Psalm 104:2-3

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BibleOld TestamentPsalms

Who coverest thyself with light as with a garment: who stretchest out the heavens like a curtain:
Who layeth the beams of his chambers in the waters: who maketh the clouds his chariot: who walketh upon the wings of the wind:
Who maketh his angels spirits; his ministers a flaming fire:


    wrapped in light as with a garment.
You stretch out the heavens like a tent,
    you set the beams of your[a] chambers on the waters,
you make the clouds your[b] chariot,
    you ride on the wings of the wind,

[a] Heb his
[b] Heb his
New Revised Standard Version Bible, copyright © 1989 the Division of Christian Education of the National Council of the Churches of Christ in the United States of America. Used by permission. All rights reserved.

God riding on the wings of the wind

See The Cloud Rider.

The Tablet of Shamash

Ancient depictions exist of the beams of God's heavenly palace founded on the waters above the firmament. A famous example is this depiction of the Babylonian sun god Shamash, enthroned above the heavenly waters. The “beams” that support his throne room are clearly depicted. — Bruce

← prev. . . . references relevant to the waters above the firmament and/or below the earth . . . next →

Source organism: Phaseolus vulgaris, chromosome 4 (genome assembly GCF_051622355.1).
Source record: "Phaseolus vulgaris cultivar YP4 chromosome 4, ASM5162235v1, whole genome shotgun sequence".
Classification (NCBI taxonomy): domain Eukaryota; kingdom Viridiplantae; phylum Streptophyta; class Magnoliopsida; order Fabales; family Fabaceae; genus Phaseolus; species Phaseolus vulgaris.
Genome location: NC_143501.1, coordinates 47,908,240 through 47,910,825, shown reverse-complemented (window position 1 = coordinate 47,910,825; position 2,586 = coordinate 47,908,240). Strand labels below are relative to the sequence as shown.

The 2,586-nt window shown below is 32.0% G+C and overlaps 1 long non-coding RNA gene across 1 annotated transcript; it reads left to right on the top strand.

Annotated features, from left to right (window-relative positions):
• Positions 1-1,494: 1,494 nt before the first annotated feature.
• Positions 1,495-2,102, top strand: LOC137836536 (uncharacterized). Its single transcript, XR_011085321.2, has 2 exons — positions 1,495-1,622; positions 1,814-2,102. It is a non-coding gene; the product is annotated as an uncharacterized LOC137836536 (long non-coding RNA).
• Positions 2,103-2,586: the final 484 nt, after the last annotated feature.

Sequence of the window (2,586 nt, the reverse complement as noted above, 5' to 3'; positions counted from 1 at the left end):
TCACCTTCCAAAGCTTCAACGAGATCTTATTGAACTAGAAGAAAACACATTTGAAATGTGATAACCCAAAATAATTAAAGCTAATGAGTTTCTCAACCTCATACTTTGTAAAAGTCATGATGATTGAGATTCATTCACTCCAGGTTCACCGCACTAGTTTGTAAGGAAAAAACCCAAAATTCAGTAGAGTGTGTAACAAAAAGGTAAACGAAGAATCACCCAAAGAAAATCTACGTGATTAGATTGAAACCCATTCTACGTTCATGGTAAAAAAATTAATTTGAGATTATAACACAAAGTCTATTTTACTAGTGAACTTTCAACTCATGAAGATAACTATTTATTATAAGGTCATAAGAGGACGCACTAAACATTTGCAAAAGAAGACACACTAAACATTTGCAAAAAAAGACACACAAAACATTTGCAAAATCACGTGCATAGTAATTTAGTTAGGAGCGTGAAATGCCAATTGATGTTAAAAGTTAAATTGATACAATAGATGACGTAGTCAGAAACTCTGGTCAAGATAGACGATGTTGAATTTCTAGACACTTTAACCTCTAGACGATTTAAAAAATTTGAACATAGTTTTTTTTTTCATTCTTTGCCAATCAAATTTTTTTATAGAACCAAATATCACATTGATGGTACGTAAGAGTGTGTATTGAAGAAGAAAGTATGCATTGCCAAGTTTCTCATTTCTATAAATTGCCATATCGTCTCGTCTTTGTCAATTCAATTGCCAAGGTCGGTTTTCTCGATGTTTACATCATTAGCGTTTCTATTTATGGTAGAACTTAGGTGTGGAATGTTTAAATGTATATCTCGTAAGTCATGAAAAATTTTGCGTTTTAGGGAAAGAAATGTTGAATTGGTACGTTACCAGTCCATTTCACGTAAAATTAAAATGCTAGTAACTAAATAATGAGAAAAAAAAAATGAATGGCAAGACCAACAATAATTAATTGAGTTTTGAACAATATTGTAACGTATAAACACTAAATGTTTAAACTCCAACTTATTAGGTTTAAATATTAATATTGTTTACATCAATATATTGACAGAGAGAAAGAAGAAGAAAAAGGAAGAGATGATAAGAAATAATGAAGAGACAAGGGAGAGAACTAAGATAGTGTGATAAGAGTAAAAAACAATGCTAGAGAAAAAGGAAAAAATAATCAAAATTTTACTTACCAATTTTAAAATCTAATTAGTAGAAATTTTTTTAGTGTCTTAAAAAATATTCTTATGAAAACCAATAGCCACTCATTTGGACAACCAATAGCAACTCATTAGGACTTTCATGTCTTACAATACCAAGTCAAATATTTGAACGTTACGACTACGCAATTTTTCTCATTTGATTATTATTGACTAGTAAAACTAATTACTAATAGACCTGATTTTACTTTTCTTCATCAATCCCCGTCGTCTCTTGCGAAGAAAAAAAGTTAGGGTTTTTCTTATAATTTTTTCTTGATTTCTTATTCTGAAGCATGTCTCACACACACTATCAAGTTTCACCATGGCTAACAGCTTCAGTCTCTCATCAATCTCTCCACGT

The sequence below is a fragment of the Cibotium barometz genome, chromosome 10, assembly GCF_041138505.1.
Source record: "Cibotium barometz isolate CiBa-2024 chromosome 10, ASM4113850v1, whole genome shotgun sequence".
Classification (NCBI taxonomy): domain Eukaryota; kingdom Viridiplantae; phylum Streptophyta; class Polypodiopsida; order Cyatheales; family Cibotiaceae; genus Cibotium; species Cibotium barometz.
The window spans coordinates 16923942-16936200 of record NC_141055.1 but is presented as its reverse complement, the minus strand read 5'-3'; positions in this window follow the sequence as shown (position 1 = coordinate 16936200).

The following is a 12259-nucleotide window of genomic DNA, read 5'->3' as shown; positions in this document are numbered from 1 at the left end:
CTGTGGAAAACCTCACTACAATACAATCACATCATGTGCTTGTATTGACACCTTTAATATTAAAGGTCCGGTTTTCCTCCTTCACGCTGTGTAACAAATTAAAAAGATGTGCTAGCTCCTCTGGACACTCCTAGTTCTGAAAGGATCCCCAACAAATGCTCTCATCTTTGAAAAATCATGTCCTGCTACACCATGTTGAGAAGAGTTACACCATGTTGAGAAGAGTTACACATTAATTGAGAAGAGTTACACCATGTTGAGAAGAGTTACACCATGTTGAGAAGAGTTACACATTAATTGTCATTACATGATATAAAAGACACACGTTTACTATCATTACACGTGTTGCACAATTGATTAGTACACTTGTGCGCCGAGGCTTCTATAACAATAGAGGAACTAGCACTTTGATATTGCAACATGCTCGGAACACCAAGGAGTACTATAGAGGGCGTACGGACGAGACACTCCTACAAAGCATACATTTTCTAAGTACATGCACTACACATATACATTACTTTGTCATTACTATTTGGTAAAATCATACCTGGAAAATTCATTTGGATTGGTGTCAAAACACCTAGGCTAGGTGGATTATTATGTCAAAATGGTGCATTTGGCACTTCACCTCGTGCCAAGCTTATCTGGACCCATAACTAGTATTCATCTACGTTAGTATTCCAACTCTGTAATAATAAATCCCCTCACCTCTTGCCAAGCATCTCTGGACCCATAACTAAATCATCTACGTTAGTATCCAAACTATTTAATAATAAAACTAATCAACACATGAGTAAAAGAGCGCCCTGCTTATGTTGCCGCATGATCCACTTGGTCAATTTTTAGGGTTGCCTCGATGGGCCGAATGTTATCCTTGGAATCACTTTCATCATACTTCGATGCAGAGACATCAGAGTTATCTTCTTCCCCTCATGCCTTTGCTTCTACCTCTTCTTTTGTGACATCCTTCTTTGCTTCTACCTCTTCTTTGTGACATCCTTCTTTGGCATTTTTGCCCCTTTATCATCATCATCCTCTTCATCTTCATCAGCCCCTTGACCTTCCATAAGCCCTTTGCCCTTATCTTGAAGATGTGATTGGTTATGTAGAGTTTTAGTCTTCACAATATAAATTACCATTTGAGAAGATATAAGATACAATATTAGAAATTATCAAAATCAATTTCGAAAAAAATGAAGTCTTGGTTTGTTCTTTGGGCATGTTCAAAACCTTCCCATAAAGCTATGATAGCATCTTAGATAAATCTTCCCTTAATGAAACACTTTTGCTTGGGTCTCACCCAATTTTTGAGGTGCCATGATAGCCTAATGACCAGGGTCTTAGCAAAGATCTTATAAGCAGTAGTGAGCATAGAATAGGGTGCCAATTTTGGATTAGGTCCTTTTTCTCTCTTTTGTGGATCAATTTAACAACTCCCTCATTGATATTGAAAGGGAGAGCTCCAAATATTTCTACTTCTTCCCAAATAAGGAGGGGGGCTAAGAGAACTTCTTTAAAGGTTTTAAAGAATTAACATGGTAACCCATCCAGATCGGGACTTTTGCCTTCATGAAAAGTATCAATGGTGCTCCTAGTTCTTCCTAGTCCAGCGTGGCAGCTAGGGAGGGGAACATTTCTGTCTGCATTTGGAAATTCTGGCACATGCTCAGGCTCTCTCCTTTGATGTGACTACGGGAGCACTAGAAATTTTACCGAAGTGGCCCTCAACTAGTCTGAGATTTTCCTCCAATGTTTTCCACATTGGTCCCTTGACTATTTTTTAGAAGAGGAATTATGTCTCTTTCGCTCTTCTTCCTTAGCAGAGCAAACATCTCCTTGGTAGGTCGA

Literal Reading

Figures of speech in these verses make nonsense of any attempt at literal reading:

  • wearing light: a metaphor
  • as a garment: simile
  • stretching out the heavens like a tent: simile — see list at Unfurling the Heavens
  • making the clouds his chariot: a metaphor
  • riding on the wings of the wind: a metaphor
(setting the beams of the heavenly palace on the waters is at least picturesque language, but similar things were believed literally in the Ancient Near East. See the four beams, end on, in the waters underneath the enthroned sun god Shamash and his attendants, in the stele linked above.)

This passage is cited Comment on Creation/EC/TE - Bible implications#lit|here (but with v.3 left out) as "accepting" events of early Genesis "as literally true". See listing here. Similarly the AACE's document "Bible Teaching on Creation" cites other verses from this psalm but overlooks these verses.

[Edit March 2023: It seems that literal readers find it easier to ignore this scripture than to take it seriously. This wiki is in good company.]
← prev. . . . references said to "accept" a literal Genesis . . . next →

Problem with the King James Version

Readings of the King James translation of this psalm that see it as inspired commentary on the creation account of Genesis are unaware, apparently, that the verbs ending in -est and -eth are in the present tense.